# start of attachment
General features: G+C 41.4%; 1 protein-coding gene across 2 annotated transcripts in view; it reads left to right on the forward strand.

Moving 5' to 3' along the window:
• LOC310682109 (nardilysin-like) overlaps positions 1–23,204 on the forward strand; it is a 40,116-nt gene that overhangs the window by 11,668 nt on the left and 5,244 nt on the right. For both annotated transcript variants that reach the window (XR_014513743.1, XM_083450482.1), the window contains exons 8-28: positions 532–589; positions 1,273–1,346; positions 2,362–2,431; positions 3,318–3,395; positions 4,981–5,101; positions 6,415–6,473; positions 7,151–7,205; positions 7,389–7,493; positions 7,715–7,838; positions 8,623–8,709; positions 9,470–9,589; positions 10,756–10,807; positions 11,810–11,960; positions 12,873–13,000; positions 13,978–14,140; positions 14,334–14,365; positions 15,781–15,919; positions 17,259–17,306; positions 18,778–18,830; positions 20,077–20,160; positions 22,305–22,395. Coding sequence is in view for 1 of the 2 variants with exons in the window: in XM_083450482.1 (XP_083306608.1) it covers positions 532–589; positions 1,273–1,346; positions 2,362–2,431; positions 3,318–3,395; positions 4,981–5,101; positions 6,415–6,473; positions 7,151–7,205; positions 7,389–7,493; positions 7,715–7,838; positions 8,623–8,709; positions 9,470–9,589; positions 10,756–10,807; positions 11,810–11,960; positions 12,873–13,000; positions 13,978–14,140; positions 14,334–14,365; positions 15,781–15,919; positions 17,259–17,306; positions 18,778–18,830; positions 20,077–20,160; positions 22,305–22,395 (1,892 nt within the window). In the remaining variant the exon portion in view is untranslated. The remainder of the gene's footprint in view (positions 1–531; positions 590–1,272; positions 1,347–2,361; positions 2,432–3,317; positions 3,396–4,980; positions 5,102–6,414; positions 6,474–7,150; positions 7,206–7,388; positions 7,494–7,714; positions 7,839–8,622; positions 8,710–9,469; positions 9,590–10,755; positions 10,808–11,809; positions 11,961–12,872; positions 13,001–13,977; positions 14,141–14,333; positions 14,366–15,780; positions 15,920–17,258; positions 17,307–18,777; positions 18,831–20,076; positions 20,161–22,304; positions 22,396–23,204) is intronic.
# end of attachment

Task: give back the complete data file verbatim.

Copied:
General features: G+C 41.4%; 1 protein-coding gene across 2 annotated transcripts in view; it reads left to right on the forward strand.

Moving 5' to 3' along the window:
• LOC310682109 (nardilysin-like) overlaps positions 1–23,204 on the forward strand; it is a 40,116-nt gene that overhangs the window by 11,668 nt on the left and 5,244 nt on the right. For both annotated transcript variants that reach the window (XR_014513743.1, XM_083450482.1), the window contains exons 8-28: positions 532–589; positions 1,273–1,346; positions 2,362–2,431; positions 3,318–3,395; positions 4,981–5,101; positions 6,415–6,473; positions 7,151–7,205; positions 7,389–7,493; positions 7,715–7,838; positions 8,623–8,709; positions 9,470–9,589; positions 10,756–10,807; positions 11,810–11,960; positions 12,873–13,000; positions 13,978–14,140; positions 14,334–14,365; positions 15,781–15,919; positions 17,259–17,306; positions 18,778–18,830; positions 20,077–20,160; positions 22,305–22,395. Coding sequence is in view for 1 of the 2 variants with exons in the window: in XM_083450482.1 (XP_083306608.1) it covers positions 532–589; positions 1,273–1,346; positions 2,362–2,431; positions 3,318–3,395; positions 4,981–5,101; positions 6,415–6,473; positions 7,151–7,205; positions 7,389–7,493; positions 7,715–7,838; positions 8,623–8,709; positions 9,470–9,589; positions 10,756–10,807; positions 11,810–11,960; positions 12,873–13,000; positions 13,978–14,140; positions 14,334–14,365; positions 15,781–15,919; positions 17,259–17,306; positions 18,778–18,830; positions 20,077–20,160; positions 22,305–22,395 (1,892 nt within the window). In the remaining variant the exon portion in view is untranslated. The remainder of the gene's footprint in view (positions 1–531; positions 590–1,272; positions 1,347–2,361; positions 2,432–3,317; positions 3,396–4,980; positions 5,102–6,414; positions 6,474–7,150; positions 7,206–7,388; positions 7,494–7,714; positions 7,839–8,622; positions 8,710–9,469; positions 9,590–10,755; positions 10,808–11,809; positions 11,961–12,872; positions 13,001–13,977; positions 14,141–14,333; positions 14,366–15,780; positions 15,920–17,258; positions 17,307–18,777; positions 18,831–20,076; positions 20,161–22,304; positions 22,396–23,204) is intronic.